1. A drivetrain controller for a motor vehicle, the motor vehicle including an energy store and a drivetrain having two drive units and a gearbox, said drivetrain controller comprising: decentralized control units for generating setting signals for the two drive units and the gearbox of the drivetrain; a pedal interpretation unit for receiving a driver command parameter characterizing a driver's command and determining a torque set value in response to the driver command parameter; a status manager having a plurality of stored set operating states for the drivetrain, each of said plurality of stored set operating states being associated with control signals characterizing said each of said plurality of stored set operating states, said status manager receiving a signal indicating a charge state of the energy store and being connected to said pedal interpretation unit for selecting a selected set operating state from said plurality of set operating states for the drivetrain in response to the torque set value and the charge state of the energy store; and a torque manager connected to said status manager and said pedal interpretation unit for controlling each of the decentralized control units in response to the torque set value and the control signals associated with the selected set operating state for the drivetrain. 2. The drivetrain controller of claim 1 , further comprising a driver and situation recognition unit for evaluating and classifying operating parameters of the vehicle, said status manager connected to the driver and situation recognition unit wherein said status manager selects the selected set operating state of the drivetrain in response to the torque set value, the charger state of the energy store, and the output signals of the driver and situation recognition unit. 3. The drivetrain controller of claim 1 , wherein said status manager further comprises a configuration recognizer arranged and dimensioned for detecting a configuration of the drivetrain and generating a signal in accordance with the detected configuration of the drive train, said status manager inhibiting or releasing a subset of said plurality of set operating states of the drivetrain from being selected in response to the configuration recognizer. 4. The drivetrain controller of claim 1 , wherein said decentralized control units generate setting signals for an internal combustion engine and an electric motor. 5. The drivetrain controller of claim 4 , wherein the drivetrain of the motor vehicle includes a clutch, a first operating state of said plurality of set operating states comprising a “freewheeling” set operating state, the decentralized control units generating a setting signal to open the clutch in the drivetrain of the motor vehicle in the “freewheeling” set operating state. 6. The drivetrain controller of claim 5 , wherein a second operating state of said plurality of set operating states comprises an “extended freewheeling” set operating state, the decentralized control units generating a setting signal to switch off the internal combustion engine in the “extended freewheeling” set operating state. 7. The drivetrain controller of claim 4 , a first operating state of said plurality of set operating states comprises a “start” set operating state, the decentralized control units generating a setting signal to start the internal combustion engine in the “start” set operating state. 8. The drivetrain controller of claim 7 , wherein the drivetrain of the motor vehicle includes a clutch, a second operating state of said plurality of set operating states comprising a “freewheeling” set operating state, the decentralized control units generating a setting signal to open the clutch in the drivetrain of the motor vehicle in the “freewheeling” set operating state. 9. The drivetrain controller of claim 8 , wherein a third operating state of said plurality of set operating states comprises an “extended freewheeling” set operating state, the decentralized control units generating a setting signal to switch off the internal combustion engine in the “extended freewheeling” set operating state. 10. The drivetrain controller of claim 9 , wherein the motor vehicle includes an accelerator pedal, said status manager comprising means for initiating a switch from the “extended freewheeling” set operating state to the “start” set operating state in response to a depression of the accelerator pedal. 11. The drivetrain controller of claim 9 , wherein the motor vehicle includes a brake pedal, said status manager comprising means for initiating a switch from the “extended freewheeling” set operating state to the “start” set operating state in response to a release of the brake pedal. 12. The drivetrain controller of claim 9 , wherein the motor vehicle includes a selector lever for the gearbox having a neutral position and at least one other position, said status manager comprising means for initiating a switch from the “extended freewheeling” set operating state to the “start” set operating state in response to movement of the selector lever from the neutral position. 13. The drivetrain controller of claim 9 , wherein said status manager comprises means for initiating a switch from the “extended freewheeling” set operating state to the “start” set operating state when the charge state of the energy store falls below a threshold value. 14. The drivetrain controller of claim 9 , further comprising a driver and situation recognition unit for evaluating and classifying operating parameters of the vehicle including a topology of the route being traveled, wherein said status manager comprises means for initiating a switch from the “extended freewheeling” set operating state to the “start” set operating state in response to the charge state of the energy store and the topology of the route being traveled.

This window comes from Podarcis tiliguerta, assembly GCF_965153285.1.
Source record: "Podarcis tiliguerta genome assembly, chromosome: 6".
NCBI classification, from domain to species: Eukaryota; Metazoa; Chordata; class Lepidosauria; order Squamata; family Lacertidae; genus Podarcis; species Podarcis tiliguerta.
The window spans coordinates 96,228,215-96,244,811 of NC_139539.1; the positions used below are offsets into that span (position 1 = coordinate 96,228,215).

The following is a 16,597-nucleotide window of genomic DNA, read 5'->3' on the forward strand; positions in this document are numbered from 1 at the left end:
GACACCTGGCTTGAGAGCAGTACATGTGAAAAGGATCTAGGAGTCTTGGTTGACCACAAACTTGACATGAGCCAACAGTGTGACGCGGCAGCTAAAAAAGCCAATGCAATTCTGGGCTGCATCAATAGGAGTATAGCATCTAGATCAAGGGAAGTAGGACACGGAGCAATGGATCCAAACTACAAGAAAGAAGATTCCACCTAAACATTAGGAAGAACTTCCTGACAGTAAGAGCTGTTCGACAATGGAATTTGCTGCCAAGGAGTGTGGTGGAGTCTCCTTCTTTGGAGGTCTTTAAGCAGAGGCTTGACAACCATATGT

PRIORITY CLAIM This is a national stage of PCT application No. PCT/DE01/03644, filed on Sep. 20, 2001. Priority is claimed on that application and on German Application No. 100 47 906.5 filed on Sep. 27, 2000. BACKGROUND OF THE INVENTION 1. Field of the Invention The invention relates to a drivetrain controller for a motor vehicle with two drive units and a gear box. 2. Description of the Prior Art In addition to a conventional internal combustion engine, future motor vehicle generations will increasingly be equipped with at least one additional drive unit, such as an electric motor. The term “electric motor” is to be understood here and in the following description in a general sense and also includes crankshaft starter-generators—also referred to below as integrated starter-generators (ISG). U.S. Pat. No. 6,188,945 discloses a drivetrain controller for a motor vehicle which determines the type of drive source as a function of the positions of the accelerator pedal and the brake pedal as well as of sensor signals and operating parameters of the motor vehicle. SUMMARY OF THE INVENTION This object is achieved according to the invention by a drivetrain controller for a motor vehicle with at least two drive units and gearbox including decentralized control units form generating setting signals for the drive units and gearbox and a pedal interpretation unit for determining a torque set value from a parameter characterizing the driver's command. This object is achieved according to the invention by means of a drivetrain controller with the features recited in Claim 1 . Further advantageous embodiments of the invention ensue from the sub-claims. Depending on a torque set value and on signals that characterize the current operating situation of the vehicle, a set operating state for the drivetrain is specified in a status manager. Depending on the torque set value and the set operating state, control signals for decentralized control units of the drive units and the gearbox are then generated in a torque manager. This type of hierarchical separation of the specification of the set operating state and the distribution of the torque request to the available torque sources and sinks considerably reduces the complexity of the system. As a result, the drivetrain controller is also easy to configure and can therefore be adapted to different framework conditions and requirements with little effort. It is also possible to assign different processing timeslices to the status manager and the torque manager and in this way to increase the control dynamics and influence the utilization of the processor in a targeted manner. BRIEF DESCRIPTION OF THE DRAWINGS An embodiment of the invention is described in the following with the aid of the drawings. In the drawings: FIG. 1 is a block diagram of a drivetrain of a motor vehicle with two drive units, FIG. 2 is a block diagram of a drivetrain controller according to the invention, FIG. 3 is a state diagram of the possible states of the drivetrain as shown in FIG. 1 , and FIG. 4 is a chart plotting the torque of a combustion engine with and without integrated starter-generator. DETAILED DESCRIPTION OF THE PRESENTLY PREFERRED EMBODIMENTS The arrangement illustrated in FIG. 1 shows a drivetrain of a motor vehicle which is driven by an internal combustion engine 1 , the internal combustion engine 1 being of conventional design and therefore represented only in schematic form. In this case the internal combustion engine 1 is controlled by an electronic engine management systems (EMS) 2 , which can also assume the function of an electronic throttle control system (ETC). On the output side, the internal combustion engine 1 is linked via shaft to an electric motor in the form of an integrated starter-generator 3 , which charges an energy store 4 . The energy store 4 is advantageously implemennted as an electric battery, but can equally be implemented as a fuel cell or high-performance capacitor in the form of ultra-caps. With a stationary engine, on the other hand, the intergrated starter-generator 3 can be used to start the internal combustion engine 1 . In this case intergrated starter-generator is preferably implemented as an asynchronous machine, but can also be implemented as a synchronous machine or dc motor. The intergrated starter-generator 3 is controlled by an ISG control unit (ISGS) 5 . A clutch—not shown—may be disposed between the internal combustion engine 1 and the integrated starter-generator 3 , the clutch enabling the internal combustion engine 1 to be separated from the drivetrain. The clutch also allows the speed of the integrated starter-generator 3 to be disengaged from that of the internal combustion engine 1 , thus causing the braking effect of the internal combustion engine 1 to be deactivated, the braking effect generating only energy loss, and the electrically usable braking effect of the starter-generator 3 to be improved. Also disposed in the drivetrain is a clutch 6 for a gearbox 7 , the clutch 6 possibly being implemented as a wet or dry clutch, for example. The clutch 6 and the gearbox 7 are controlled by an electronic gearbox controller (EGS) 8 which includes the ability to set different transmission ratios of the gearbox 7 . Switching between the different transmission ratios is managed automatically by the electronic gearbox controller (EGS) 8 by means of a corresponding controller for the clutch 6 and the actuators of the gearbox 7 , e.g. for the gate and shift positions when the gearbox 7 is implemented as an automated manual shift gearbox. As an alternative to a gearbox with fixed gear ratios, a gearbox with a continuously variable transmission ratio can also be used. It is also immaterial whether the gearbox 7 is implemented as a conventional automatic gearbox with a planetary gear set or as an automated (automatic) manual shift gearbox. Furthermore, the drivetrain is linked with the wheels 9 of the motor vehicle. For reasons of clarity, only one wheel 9 is shown in the figure by way of example. Finally, there is disposed in the drivetrain a speed sensor 10 , which continuously measures the current speed n of the gearbox output shaft or a similar signal, such as wheel speed or vehicle speed, and transfers the measurement via a cable 11 to an integrated drivetrain management system (IPM) 12 . Further input signals are received by the drivetrain management system 12 via, for example, cables 13 and 14 , said signals characterizing the driver's command relating to a drive torque and a braking torque, respectively. These signals can be acquired, for example, by evaluating the positions of the accelerator pedal 15 and the brake pedal 16 . Furthermore, a signal characterizing the charge state of the energy store 4 is transferred to the drivetrain management system 12 via a cable 17 . Also supplied to the drivetrain management system 12 are further signals from sensors 18 , which are grouped symbolically into a block, and possibly also data from external signal sources, e.g. via GPS, thereby enabling the current operating situation to be determined. Depending on the supplied signals, the drivetrain management system 12 performs a coordinated calculation of the central operating parameters of the drivetrain. Thus, for example, gearbox transmission ratios and set torques for the drive units, but also drive type and operating points are specified in the drivetrain management system 12 . This information is supplied to the decentralized controllers or control devices 2 , 5 and 8 in the form of control signals. Depending on these control signals, the controllers or control devices 2 , 5 and 8 generate setting signals for the individual units or components of the drivetrain. The drivetrain management system 12 is represented in the figure as an independent control unit, but can equally be integrated with one or more of the decentralized controllers or control devices 2 , 5 or 8 . Similarly, the decentralized control devices 2 , 5 and 8 are also represented as independent control units. However, these units, too, can also be combined in any fashion in one or more multifunctional control devices. The architecture of the drivetrain management system 12 is shown in detail in FIG. 2 . A desired torque value is determined in a pedal interpretation unit 20 as a function of the signals on the cables 13 and 14 . This desired torque is advantageously output as a set wheel torque, but can also be output as a set wheel longitudinal force or set torque at the gearbox input or output. Through continuous information via the brake pedal 16 and further signals from the sensors 18 , it is also possible to specify negative set wheel torques or longitudinal forces. This allows integrated management of driving units, such as internal combustion engine or electric motor, or decelerating, energy-consuming units such as service brake or electrical generator. As an alternative to the desired torque specified by driver command, the desired torque can also be specified by a driving speed governor. The output signals characterizing the operating situation and driver type are generated in a driver and situation recognition unit 21 as a function of the signals from the sensors 18 and of the speed n supplied via the cable 11 as well as possibly of other data from external signal sources. Moreover, signals characterizing the driver's command and transferred over the cables 13 and 14 can also be taken into account. Specifically, the driver and situation recognition unit can comprise the following components: a driver type recognition sensor, an environment and road type localization sensor, a driving maneuver and driving situation recognition unit, and an information channel, e.g. a radio telephone or a satellite receiver. The set operating state of the drivetrain is specified in a status manager 22 as a function of the output signals from the driver and situation recognition unit 21 and of the signal supplied via the cable 17 , which characterizes the charge state of the energy store 4 . This specification of the operating states is described in greater detail below. Control signals, e.g. in the form of state variables that characterize the set operating state, are then transferred to a torque manager 23 by the status manager 22 . Depending on the set operating state, the desired torque is distributed to the available torque sources and sinks and the transmission ratio of the gearbox is specified. Here, the desired torque is distributed such that a control signal that characterizes the required torque of the respective drive unit is transferred by the torque manager 23 to the decentralized control units 2 and 5 . Analogously, a control signal that characterizes the gear to be selected or the gearbox transmission ratio to be set, as well as the degree of opening of the clutch 6 if applicable, is transferred to the gearbox controller 8 . The functionality of the status manager 22 is explained below with the aid of a state transition diagram ( FIG. 3 ). A plurality of possible set operating states for a drivetrain are stored in the status manager 22 . The actual operating states possible in a specific motor vehicle and the possible state transitions are dependent here on the configuration of the drivetrain (i.e., the type and number of components or units present in this motor vehicle. In order to be able to use a status manager 22 according to the invention for different vehicle types and hence for differently configured drivetrains, the status manager 22 advantageously provides a configuration recognizer, e.g. in the form of data bits, which is set according to the configuration of the drivetrain. Individual states can then be inhibited or released, depending on the configuration recognizer. Possible states and state transitions for a drivetrain as illustrated in FIG. 1 are shown in FIG. 3 as an example. In this, the following operating states of the drivetrain are distinguished in the status manager 22 : Z 1 : The “entry” state is assumed immediately after the ignition is switched on. Z 2 : In the “start” state, the combustion engine 1 is started via the integrated starter-generator 3 . To this end, a starting speed request is transferred to the ISG control unit 5 by the torque manager 23 with clutch 6 open. The ISG control unit 5 in turn controls the integrated starter-generator 3 such that a corresponding torque is created. After overcoming the breakaway torque, the combustion engine 1 is accelerated by the integrated starter-generator 3 until a starting speed is reached. The start operation is finally completed by a feedback message sent by the engine management system 2 to the drivetrain management system 12 confirming that the idling speed has been reached. Alternatively, the start operation can also be controlled via a direct torque specification to the starter-generator 3 . The engine start with the aid of the integrated starter-generator 3 is considerably faster and quieter than is possible with a conventional starter. Z 3 : In the “freewheeling” state, the clutch 6 is opened or remains open and the combustion engine 1 continues running in idle mode. Particularly when an internal combustion engine with a conventional drivetrain is operating in coasting mode, “freewheeling mode” has great advantages. With a conventional drivetrain, when the combustion engine 1 is operating in coasting mode, corresponding energy losses occur due to the friction torque of the combustion engine 1 , said energy losses increasing at higher speeds. By opening the clutch 6 in “freewheeling mode”, it is possible to avoid the vehicle deceleration effect resulting from the power loss of the internal combustion engine 1 . Thus, if neither the accelerator pedal 15 nor the brake pedal 16 is depressed, the “freewheeling mode” is activated, and subsequently exited again by depressing the accelerator pedal 15 or the brake pedal 16 . Z 4 : In the “extended freewheeling” state, which can only be reached from the “freewheeling” state, the combustion engine 1 is also switched off in addition to the clutch 6 being opened. In this case, it must however be ensured that safety units, such as power brakes and power steering, and comfort units, such as an air conditioning system, are either electrically operated or at least monitored in respect of their operational readiness so that the combustion engine 1 can be restarted promptly when necessary. Z 5 : In the example embodiment, the “drive” state consists of a total of three sub-states that describe the driving situation more precisely: Z 51 : In the “boost” state, the integrated starter-generator 3 is operated as an electric motor in order to support the combustion engine 1 and can thus introduce an additional torque into the gearbox 7 via the clutch 6 . In this case the torque characteristics of the combustion engine 1 and the integrated starter-generator 3 complement each other in the low speed range such that ( FIG. 4 ) improved traction values can be realized. Conversely, however, it would also be possible to use a combustion engine 1 with a smaller cubic piston displacement without sacrificing traction at low speeds. Z 52 :In the “charge battery” state, the integrated starter-generator 3 is operated as a generator and assumes the function of a conventional dynamo, i.e. in this state it serves to charge the energy store 4 . During an active shift operation or a change to the gearbox transmission ratio, the load torque can be reduced to 0 Nm in the process, with the result that ease of shifting is not adversely affected. Z 53 :In the “optimize efficiency” state, the operating point of the combustion engine 1 is actively shifted to an optimal operating point in order to improve engine efficiency. In other words, contrary to the driver's original desired torque, the combustion engine 1 is operated at higher or lower mean effective pressure with better specific consumption. If there is a shift e.g. to a higher combustion engine torque, the excess torque is taken up by the integrated starter-generator 3 , converted into electricity and stored in the energy store 4 . In this case the amplitude of the shift in operating point is limited by the maximum torque of the integrated starter-generator 3 , and the duration of the operating point shift by the charge capacity of the energy store 4 . Of course, the efficiency of the individual components must also be taken into account here. Z 6 : In the example embodiment, the “braking” state likewise consists of two sub-states that characterize braking more precisely: Z 61 :In the “energy recovery” state, the energy store 4 is charged by means of recuperative braking via the integrated starter-generator 3 . A prerequisite for this is, of course, that the energy store 4 used possesses feedback capability and can accept charge, i.e. is not fully charged. If a clutch—not shown in FIG. 1 —is disposed between the internal combustion engine 1 and the integrated starter-generator 3 which enables the internal combustion engine 1 to be disengaged from the drivetrain, this will advantageously be opened or remain open. Z 62 :In the “purely mechanical braking” state, recuperative braking is not used and so no energy is recovered via the integrated starter-generator 3 . If a clutch —not shown in FIG. 1 —is disposed between the internal combustion engine 1 and the integrated starter-generator 3 which enables the internal combustion engine 1 to be disengaged from the drivetrain, this will advantageously be or remain closed. Possible state transitions are indicated in FIG. 3 by an arrow pointing in the appropriate direction. Within the main states “driving” and “braking”, corresponding arrows have been omitted for reasons of clarity. However, it is possible to switch arbitrarily between the relevant sub-states. Each change of state is, however, linked to the fulfillment of predefined transition conditions. Switching between the states Z 3 “freewheeling” and the main states Z 5 “driving” and Z 6 “braking” is advantageously possible only via a central decision-maker ZE and is dependent particularly on the signals characterizing the driver's command on the cables 13 and 14 . As already mentioned, it is considerably faster and quieter to start the combustion engine 1 with the aid of an integrated starter-generator 3 than is possible with a conventional starter. Furthermore, the start operation is largely free of wear and tear for the integrated starter-generator 3 . As long as the energy store 4 can provide sufficient energy for the next start operation, there is therefore the possibility to switch off the combustion engine 1 from within the “freewheeling” mode, particularly during stop phases of the motor vehicle. In order to start the combustion engine 1 promptly again when necessary, however, great importance is attached to the transition from the “extended freewheeling” to the “start” state. Possible transition conditions for switching from the “extended freewheeling” to the “start” state are specified below as an example. The set operating state of the drivetrain switches from state Z 4 “extended freewheeling” to the state Z 2 “start” as a function of a) The Position of the Accelerator Pedal 15 : When a positive torque command from the driver, generated by depression of the accelerator pedal 15 , is transferred to the status manager 22 , the set operating state of the drivetrain switches to the “start” state. b) The Position of the Brake Pedal 16 : When the brake pedal 16 is no longer depressed, such that a negative torque command from the driver is no longer present, this is interpreted by the torque manager 23 as an indication that a positive torque command is to be expected shortly. The set operating state of the drivetrain is therefore put into the “start” state as a precaution. c) The Position of the Selector Lever: When the selector lever for the gear stage or the gearbox transmission ratio is moved from the neutral position by the driver, the set operating state of the drivetrain switches to the “start” state. d) The Vacuum in the Power Brake: If the vacuum in the power brake falls below a predefined threshold value, the set operating state of the drivetrain switches to the “start” state in order to ensure the continued operational readiness of the power brake. As an alternative to the immediate evaluation of the vacuum in the power brake, the number and/or duration of brake pedal actuations can also be evaluated. If the total braking time exceeds a predefined threshold value, the set operating state is likewise set to the “start” state. e) The Charge State of the Energy Store: If the charge state of the energy store 4 falls below a predefined threshold value, the set operating state of the drivetrain switches to the “start” state in order to ensure that the energy store 4 can still provide sufficient energy for the next start operation and is recharged. f) The Charge State of the Energy Store and the Topology of the Route Traveled: If the charge state of the energy store 4 exceeds a predefined threshold value and a gradient section is recognized by the driver and situation recognition unit, the set operating state is likewise put into the “start” state in order to take advantage of the braking effect of the combustion engine 1 . Analogously to the transition conditions described for a change of state from “extended freewheeling” to “start”, transition conditions are defined for each possible state change as a function of the input signals of the status manager 22 . Thus, for example, a switch to the “boost” operating mode will be dependent on the current torque command, the driver type, the charge state of the energy store, and possibly the speed. Due to the power of the integrated starter-generator 3 , the switch from the “entry” state to the “start” state will be permissible only when the clutch 6 is open, the combustion engine 1 is switched off and the brake pedal 16 is depressed. By suitable selection of the transition conditions it is also possible to specify that the drivetrain initially switches to the battery charge state Z 52 after each start operation in order to ensure that the energy store 4 is charged. By means of simple extensions to the transition condition, a switch to this state can, however, be prevented if the energy store 4 is already sufficiently charged or if either a very high torque or no torque is requested by the driver. In these cases it is possible to switch instead to the “boost” mode or to remain in the “freewheeling” mode. The transition conditions described are to be taken merely as an example, but clearly demonstrate the easy and versatile configurability of the drivetrain controller according to the invention. For safety reasons it makes sense to provide an “emergency drive program” in the status manager 22 as well. A switch to this state is initiated whenever a malfunction is detected in the drivetrain. The vehicle can then, for example, be slowed down in a controlled manner by braking until stationary and then the combustion engine 1 can be switched off. The invention was described for a motor vehicle with two drive units in the form of an internal combustion engine and an integrated starter-generator as an example. The integrated starter-generator, which on the one hand assumes the function of a starter with secondary gearbox and on the other hand takes on the function of a separate dynamo for charging the vehicle battery, should be seen here merely as a special form of an electric motor. However, the application of the invention is in no way limited by the type of drive units. Similarly, the invention can also be used for motor vehicles with more than two drive units.